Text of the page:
“If I am successful, the course doesn’t start until 20th January, so I’ll have almost two months between the courses. In an ideal world, I’d like to have gotten to 20k words before the course starts, but we shall see…”

Firstly, as you’ll see from the end of the last post, I was successful. I will be starting the Faber Academy Writing a Novel Course (online) on Wednesday. I am so excited to be doing another one of their courses. It’s so nice being surrounded by other writers in the same position. The critiquing we do on each other’s work on these courses is invaluable. I can’t wait to further progress my novel with a new cohort of students and learn from some brilliant tutors. I chose the online version as I need a bit more flexibility despite living in central London.

Secondly, I said I’d like to have gotten to 20k words before the course started. As of yesterday, I have over 30, 000 words. I have really amped up my writing since the new year. I started the new year with 16k and have almost doubled that in the space of 17 days. Lockdown helps. There aren’t many distractions and I have nothing to do at the weekend. I’m writing little and often, most nights for 30mins – an hour after work. That is what is making the biggest difference to my word count. By spending an hour of my time after work writing instead of on Netflix, I’m adding 2-3k words a week just though this.

I have set out a timetable for my novel. I hope to have finished my first draft by the end of March. Assuming my total novel will be around 90k words (the average for the thriller genre), I will need to write 6k words a week. This is ambitious but I am determined to finish my novel this year. By finish, I mean in final draft form and ready to submit to agents.

I’m feeling good about my progress so far and have found witting is really helping to keep my spirits up during these hard times. I’ve also been reading a lot more and have discovered some wonderful books.

I’ll update this blog again once my course has started! My current goal is to reach 42k by the 1st February. Watch this space…


Faber Academy Kickstart your Novel – Course Review

It’s been a while since I posted on the blog! I had about a month away from writing after finishing my course to think about next steps. I’m now back to focusing on my writing and my novel.

I finished the Kickstart your Novel course in November and thought I would post a review up on here. I think it’s a fairly new course (my cohort was the second lot) and as it’s all done online it’s great for these pandemic times we are living in.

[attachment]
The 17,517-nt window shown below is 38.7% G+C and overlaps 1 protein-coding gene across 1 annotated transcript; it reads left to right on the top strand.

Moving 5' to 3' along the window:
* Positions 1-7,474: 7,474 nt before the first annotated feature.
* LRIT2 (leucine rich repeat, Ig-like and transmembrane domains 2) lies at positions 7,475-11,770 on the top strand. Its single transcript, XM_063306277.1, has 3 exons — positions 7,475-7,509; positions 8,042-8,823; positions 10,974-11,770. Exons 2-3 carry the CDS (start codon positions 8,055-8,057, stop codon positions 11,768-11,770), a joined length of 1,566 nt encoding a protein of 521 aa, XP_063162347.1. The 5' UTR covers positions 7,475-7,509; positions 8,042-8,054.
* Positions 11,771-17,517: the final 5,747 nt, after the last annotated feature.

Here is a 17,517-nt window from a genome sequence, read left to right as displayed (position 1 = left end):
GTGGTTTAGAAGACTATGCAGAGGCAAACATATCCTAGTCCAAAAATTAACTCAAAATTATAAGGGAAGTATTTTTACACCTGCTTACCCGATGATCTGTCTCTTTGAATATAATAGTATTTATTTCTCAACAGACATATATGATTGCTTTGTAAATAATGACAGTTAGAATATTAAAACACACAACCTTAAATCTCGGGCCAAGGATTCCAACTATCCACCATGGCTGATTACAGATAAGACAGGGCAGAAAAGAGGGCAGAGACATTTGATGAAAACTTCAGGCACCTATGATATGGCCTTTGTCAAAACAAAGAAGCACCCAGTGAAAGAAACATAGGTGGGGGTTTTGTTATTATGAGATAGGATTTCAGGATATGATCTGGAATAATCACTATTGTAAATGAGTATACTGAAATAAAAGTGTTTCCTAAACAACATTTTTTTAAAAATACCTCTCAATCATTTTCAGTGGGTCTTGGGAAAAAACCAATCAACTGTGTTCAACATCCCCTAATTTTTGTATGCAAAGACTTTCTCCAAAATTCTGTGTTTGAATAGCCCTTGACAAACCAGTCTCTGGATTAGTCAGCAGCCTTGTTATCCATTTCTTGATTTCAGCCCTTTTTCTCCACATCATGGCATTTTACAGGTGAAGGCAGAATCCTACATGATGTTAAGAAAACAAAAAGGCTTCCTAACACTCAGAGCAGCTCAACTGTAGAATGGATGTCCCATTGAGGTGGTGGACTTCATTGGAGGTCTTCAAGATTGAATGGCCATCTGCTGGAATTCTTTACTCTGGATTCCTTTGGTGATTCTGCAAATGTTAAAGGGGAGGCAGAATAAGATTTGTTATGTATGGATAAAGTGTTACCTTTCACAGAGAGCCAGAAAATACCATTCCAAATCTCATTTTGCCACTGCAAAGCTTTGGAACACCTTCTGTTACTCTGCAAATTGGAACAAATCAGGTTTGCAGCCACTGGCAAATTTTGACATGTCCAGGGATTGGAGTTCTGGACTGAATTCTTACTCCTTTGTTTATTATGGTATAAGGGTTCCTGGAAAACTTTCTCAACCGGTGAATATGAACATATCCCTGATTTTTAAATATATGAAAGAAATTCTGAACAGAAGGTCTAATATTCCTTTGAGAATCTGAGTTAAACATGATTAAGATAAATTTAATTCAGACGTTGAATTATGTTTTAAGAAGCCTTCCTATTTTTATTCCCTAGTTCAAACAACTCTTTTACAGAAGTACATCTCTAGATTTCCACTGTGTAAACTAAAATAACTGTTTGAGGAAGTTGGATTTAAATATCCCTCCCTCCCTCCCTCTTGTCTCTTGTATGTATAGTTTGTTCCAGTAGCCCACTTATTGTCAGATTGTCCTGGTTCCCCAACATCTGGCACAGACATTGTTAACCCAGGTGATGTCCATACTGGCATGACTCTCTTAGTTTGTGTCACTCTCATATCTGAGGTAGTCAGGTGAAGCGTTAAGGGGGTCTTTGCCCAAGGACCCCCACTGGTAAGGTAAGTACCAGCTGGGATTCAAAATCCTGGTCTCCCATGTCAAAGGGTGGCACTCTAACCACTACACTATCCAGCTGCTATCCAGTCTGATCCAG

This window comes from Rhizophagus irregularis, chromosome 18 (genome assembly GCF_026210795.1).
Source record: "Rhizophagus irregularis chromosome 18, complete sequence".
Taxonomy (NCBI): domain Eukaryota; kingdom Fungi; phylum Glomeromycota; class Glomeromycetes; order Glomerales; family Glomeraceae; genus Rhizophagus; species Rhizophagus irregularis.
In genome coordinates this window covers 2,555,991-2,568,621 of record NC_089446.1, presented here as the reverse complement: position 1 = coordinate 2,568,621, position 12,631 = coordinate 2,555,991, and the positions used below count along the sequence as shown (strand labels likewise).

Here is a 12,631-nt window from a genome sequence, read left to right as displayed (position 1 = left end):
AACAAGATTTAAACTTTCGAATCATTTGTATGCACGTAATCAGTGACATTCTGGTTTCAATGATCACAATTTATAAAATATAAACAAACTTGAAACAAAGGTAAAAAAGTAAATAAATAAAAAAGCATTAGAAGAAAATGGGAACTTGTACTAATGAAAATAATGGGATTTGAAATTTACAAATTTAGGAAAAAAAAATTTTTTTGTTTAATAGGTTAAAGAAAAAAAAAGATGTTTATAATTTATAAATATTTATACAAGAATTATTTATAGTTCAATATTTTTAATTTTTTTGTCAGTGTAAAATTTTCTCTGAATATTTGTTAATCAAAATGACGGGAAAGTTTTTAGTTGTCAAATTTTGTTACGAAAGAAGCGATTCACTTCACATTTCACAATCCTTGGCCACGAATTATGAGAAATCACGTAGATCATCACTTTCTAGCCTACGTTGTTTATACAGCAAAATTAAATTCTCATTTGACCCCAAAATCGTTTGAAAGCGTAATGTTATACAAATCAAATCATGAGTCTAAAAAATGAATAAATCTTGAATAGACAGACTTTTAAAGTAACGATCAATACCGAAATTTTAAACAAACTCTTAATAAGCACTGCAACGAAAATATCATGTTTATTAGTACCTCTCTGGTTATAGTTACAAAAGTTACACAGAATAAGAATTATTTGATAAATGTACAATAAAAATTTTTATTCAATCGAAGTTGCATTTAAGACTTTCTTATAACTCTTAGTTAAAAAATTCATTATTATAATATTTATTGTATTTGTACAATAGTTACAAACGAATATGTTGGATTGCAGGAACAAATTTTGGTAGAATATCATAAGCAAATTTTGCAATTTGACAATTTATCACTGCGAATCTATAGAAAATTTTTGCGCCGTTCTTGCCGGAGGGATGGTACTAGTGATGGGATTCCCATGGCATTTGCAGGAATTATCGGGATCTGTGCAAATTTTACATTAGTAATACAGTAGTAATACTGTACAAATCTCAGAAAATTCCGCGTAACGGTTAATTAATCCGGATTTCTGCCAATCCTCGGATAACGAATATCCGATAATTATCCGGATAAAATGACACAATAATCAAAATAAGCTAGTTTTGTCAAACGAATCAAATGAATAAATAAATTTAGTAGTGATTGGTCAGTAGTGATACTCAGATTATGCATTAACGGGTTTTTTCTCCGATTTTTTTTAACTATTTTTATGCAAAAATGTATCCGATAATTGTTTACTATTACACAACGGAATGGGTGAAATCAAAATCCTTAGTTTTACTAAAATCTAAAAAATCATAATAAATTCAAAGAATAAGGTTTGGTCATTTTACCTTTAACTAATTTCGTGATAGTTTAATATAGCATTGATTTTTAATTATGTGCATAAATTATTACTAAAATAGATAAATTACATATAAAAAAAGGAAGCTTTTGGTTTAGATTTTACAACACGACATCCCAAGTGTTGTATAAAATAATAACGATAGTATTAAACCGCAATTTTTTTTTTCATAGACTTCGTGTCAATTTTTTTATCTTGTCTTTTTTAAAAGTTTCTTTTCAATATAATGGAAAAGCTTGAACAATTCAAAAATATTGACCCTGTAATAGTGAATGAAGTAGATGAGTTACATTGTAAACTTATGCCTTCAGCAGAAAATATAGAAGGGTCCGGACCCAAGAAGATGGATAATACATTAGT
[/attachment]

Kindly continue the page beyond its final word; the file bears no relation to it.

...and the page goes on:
The course is meant as a precursor to the well-known 8 month long Writing a Novel course. Originally I applied for the Writing a Novel course but was unsuccessful. The tutors recommended that I take Kickstart your Novel instead (which is not selective) to work on my novel idea.

I found the course fantastic. It was 8 weeks long but I felt I progressed so much. The people on the course were all at different stages. Some had ideas and some had started writing their novel. I would say everybody that came to the session had an initial idea. I don’t think it’s necessary to already have a novel idea but it will make the exercises easier and you will benefit more from having other people comment on your work.

The course covered the basics of writing and also included a session on writing a synopsis with tutor feedback (which I found invaluable). It does involve 5-7 hours a week of work but this can be more or less depending on how long the writing takes you.

After finishing the course, I applied for the Writing a Novel course and am pleased to say I got a place. I definitely think my novel is in a much better place now and I will benefit from the course more. I start at the end of January and can’t wait!

I hope my review was helpful and if anybody is thinking about doing the course feel free to comment or message me on my Instagram @rhiwritesabook. I would encourage people to go for this course if they don’t quite feel ready for the longer commitment. These courses are a lot of work alongside a full-time job – it’s better to gauge how you would cope with the work with a shorter course rather than being tied to 8 months.